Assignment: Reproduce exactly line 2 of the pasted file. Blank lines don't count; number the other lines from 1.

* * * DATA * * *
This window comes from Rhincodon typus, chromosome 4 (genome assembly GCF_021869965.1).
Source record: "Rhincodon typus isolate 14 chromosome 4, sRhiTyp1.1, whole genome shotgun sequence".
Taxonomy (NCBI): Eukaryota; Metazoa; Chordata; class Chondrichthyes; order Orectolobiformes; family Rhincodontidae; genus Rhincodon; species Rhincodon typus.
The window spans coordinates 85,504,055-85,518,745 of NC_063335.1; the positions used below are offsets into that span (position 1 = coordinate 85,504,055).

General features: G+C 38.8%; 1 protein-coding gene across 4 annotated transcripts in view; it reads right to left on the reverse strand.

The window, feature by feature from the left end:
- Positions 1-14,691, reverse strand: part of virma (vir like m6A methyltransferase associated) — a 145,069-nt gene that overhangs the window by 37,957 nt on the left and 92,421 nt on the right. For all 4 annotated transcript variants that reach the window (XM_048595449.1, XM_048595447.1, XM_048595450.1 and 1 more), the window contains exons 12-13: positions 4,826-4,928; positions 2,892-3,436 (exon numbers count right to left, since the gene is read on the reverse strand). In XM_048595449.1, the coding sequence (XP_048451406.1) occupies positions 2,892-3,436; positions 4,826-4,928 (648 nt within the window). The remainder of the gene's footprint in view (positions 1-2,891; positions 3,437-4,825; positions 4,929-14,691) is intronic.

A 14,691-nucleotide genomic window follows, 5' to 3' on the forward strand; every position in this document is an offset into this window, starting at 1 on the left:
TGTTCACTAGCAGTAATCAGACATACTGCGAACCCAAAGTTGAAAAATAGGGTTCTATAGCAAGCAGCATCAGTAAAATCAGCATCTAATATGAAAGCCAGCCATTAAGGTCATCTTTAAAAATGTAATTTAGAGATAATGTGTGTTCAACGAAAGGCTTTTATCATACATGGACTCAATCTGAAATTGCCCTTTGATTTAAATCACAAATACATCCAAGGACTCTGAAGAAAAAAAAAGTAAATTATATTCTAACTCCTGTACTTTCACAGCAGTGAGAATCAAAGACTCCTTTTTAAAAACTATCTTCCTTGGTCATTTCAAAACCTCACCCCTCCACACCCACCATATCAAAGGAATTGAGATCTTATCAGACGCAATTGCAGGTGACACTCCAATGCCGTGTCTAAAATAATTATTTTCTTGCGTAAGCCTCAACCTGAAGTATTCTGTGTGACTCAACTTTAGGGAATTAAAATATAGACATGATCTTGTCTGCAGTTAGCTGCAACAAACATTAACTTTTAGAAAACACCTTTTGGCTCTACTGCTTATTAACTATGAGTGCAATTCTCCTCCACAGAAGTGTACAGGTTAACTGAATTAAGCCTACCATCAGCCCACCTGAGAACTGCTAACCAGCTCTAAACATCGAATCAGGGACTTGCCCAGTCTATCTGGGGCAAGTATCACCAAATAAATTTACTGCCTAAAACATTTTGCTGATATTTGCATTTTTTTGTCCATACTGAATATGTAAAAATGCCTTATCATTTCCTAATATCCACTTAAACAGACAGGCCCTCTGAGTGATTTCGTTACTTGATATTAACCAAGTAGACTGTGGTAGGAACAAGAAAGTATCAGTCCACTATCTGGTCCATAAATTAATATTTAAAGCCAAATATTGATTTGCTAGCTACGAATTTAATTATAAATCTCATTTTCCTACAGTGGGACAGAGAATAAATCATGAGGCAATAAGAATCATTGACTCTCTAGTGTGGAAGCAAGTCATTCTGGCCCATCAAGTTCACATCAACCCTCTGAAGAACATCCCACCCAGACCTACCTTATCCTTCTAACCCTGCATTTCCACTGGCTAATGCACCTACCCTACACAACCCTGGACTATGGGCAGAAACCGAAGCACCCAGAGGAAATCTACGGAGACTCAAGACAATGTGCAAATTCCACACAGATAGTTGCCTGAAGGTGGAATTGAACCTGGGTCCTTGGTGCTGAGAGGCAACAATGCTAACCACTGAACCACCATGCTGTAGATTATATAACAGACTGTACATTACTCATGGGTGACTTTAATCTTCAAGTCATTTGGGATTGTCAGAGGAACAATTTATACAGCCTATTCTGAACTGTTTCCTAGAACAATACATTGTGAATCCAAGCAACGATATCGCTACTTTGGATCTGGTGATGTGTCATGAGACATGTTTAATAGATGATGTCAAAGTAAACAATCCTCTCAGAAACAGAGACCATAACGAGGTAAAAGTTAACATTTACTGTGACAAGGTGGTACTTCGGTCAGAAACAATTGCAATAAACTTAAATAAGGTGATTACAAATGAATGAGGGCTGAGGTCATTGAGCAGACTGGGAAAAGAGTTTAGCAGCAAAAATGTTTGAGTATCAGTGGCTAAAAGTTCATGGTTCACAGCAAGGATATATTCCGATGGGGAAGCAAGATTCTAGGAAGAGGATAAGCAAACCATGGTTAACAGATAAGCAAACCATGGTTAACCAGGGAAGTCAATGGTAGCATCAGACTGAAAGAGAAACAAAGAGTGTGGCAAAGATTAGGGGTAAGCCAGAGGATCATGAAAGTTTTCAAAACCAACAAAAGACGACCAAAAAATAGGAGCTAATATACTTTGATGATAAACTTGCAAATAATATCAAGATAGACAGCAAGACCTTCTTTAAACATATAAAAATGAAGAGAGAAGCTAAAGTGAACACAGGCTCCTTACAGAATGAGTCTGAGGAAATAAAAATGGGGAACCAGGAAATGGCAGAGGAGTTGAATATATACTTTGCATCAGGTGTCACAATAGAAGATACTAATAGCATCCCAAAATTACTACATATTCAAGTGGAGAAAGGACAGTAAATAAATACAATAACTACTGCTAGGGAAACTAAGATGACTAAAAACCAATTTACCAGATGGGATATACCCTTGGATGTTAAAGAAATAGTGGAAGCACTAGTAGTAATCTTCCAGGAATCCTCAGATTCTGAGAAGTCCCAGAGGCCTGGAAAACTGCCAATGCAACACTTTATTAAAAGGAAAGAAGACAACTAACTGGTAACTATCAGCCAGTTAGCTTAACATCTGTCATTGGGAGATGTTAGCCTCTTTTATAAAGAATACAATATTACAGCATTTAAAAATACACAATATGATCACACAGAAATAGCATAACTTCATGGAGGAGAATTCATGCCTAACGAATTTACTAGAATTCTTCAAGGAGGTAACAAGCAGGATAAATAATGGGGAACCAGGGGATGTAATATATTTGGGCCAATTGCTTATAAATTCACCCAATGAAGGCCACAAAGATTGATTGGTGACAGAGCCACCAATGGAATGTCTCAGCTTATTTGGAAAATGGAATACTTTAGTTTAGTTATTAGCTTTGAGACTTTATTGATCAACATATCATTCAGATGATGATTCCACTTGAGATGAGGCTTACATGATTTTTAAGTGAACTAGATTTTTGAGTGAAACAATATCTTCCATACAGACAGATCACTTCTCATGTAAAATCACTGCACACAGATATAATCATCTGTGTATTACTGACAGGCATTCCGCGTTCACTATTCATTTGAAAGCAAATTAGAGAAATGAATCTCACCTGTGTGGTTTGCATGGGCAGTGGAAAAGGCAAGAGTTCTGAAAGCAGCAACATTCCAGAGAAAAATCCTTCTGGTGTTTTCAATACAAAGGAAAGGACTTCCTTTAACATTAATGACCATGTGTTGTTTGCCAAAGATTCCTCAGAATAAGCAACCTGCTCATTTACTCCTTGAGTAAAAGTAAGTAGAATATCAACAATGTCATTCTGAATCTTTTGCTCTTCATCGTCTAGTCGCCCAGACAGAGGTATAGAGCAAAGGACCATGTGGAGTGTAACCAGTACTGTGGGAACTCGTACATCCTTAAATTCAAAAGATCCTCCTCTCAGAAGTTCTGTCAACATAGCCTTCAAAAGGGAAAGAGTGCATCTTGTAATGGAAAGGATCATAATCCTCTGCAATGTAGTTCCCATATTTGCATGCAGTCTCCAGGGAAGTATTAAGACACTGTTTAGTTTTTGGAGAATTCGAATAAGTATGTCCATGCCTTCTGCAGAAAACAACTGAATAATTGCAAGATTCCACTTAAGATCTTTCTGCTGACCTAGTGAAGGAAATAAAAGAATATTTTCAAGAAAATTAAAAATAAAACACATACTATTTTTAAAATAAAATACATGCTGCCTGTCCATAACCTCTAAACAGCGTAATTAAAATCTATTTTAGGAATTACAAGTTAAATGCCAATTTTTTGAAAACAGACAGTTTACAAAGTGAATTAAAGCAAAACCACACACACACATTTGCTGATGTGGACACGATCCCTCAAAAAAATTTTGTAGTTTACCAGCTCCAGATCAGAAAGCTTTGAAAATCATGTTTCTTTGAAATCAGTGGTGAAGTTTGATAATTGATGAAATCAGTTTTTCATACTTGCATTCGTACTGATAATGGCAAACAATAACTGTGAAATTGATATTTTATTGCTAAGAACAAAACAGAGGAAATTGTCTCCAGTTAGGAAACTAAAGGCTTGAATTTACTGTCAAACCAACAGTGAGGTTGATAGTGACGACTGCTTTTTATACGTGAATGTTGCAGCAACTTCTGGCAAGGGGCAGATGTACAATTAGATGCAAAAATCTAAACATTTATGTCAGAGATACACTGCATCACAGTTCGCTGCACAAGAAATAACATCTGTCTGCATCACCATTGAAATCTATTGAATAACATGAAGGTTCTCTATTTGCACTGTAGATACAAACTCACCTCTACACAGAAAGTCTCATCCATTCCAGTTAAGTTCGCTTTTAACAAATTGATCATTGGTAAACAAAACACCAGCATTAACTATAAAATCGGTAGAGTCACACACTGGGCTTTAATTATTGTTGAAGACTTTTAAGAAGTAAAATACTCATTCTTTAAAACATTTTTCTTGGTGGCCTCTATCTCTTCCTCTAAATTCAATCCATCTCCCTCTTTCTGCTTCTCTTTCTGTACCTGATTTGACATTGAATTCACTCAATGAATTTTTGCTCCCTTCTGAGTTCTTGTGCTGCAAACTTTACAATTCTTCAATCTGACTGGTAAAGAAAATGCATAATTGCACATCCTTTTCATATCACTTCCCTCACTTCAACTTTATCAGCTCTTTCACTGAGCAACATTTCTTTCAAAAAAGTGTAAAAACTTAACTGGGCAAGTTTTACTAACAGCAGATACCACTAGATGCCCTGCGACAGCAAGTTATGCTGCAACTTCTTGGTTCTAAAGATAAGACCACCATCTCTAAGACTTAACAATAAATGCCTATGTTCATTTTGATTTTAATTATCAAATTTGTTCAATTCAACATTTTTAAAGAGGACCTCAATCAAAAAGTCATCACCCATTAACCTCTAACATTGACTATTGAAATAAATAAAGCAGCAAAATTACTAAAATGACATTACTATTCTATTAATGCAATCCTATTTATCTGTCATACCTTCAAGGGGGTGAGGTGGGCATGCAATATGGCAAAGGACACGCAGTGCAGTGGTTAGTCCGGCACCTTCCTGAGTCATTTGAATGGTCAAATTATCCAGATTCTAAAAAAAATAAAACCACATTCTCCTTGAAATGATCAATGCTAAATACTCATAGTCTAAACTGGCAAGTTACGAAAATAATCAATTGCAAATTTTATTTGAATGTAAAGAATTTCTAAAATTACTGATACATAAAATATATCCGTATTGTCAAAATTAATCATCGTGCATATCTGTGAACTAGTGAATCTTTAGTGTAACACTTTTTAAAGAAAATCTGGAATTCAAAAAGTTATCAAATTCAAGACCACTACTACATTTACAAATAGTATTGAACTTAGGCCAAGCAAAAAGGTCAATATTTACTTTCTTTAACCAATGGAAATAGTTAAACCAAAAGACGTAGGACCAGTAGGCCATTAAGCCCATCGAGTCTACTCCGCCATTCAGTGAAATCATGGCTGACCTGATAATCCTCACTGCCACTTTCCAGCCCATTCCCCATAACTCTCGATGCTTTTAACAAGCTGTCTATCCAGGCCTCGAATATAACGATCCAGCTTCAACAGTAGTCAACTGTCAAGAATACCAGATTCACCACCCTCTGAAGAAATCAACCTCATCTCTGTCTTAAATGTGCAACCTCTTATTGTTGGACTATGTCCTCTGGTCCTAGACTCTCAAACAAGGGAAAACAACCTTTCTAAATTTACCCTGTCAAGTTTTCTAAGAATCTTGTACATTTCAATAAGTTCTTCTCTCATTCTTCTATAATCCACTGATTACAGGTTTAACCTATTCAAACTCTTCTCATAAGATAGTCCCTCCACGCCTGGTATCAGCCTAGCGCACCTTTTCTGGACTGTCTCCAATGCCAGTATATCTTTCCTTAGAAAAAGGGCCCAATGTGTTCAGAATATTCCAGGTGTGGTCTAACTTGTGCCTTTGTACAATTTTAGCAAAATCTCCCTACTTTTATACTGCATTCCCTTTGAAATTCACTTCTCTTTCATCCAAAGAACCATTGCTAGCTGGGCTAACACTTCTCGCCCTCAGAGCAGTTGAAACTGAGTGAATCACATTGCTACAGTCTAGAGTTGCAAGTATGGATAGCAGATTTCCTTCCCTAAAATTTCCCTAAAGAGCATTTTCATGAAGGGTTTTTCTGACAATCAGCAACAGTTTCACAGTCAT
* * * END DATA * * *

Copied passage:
Source record: "Rhincodon typus isolate 14 chromosome 4, sRhiTyp1.1, whole genome shotgun sequence".